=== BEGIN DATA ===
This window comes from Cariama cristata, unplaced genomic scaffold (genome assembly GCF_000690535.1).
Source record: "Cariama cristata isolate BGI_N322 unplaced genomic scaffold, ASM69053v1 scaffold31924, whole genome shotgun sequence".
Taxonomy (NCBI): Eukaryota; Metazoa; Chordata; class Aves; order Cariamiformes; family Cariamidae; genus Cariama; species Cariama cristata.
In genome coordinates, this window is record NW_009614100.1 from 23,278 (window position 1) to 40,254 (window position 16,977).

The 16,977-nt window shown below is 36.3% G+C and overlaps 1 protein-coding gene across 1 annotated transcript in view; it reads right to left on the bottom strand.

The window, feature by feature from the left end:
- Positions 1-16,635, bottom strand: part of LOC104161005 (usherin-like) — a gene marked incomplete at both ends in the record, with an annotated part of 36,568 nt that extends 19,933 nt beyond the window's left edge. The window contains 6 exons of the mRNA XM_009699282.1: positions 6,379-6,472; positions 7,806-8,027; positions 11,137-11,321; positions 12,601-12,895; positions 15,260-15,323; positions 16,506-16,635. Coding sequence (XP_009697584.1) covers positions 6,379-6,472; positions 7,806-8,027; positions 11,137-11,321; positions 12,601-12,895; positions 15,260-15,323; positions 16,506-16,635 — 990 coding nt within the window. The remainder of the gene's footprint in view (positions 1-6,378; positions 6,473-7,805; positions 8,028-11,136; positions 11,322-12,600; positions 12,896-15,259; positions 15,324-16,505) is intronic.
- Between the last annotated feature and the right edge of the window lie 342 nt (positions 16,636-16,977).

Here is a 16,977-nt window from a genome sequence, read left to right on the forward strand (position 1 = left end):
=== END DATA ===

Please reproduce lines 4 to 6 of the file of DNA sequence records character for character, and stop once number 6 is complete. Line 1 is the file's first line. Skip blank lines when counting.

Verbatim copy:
In genome coordinates, this window is record NW_009614100.1 from 23,278 (window position 1) to 40,254 (window position 16,977).

The 16,977-nt window shown below is 36.3% G+C and overlaps 1 protein-coding gene across 1 annotated transcript in view; it reads right to left on the bottom strand.

The window, feature by feature from the left end: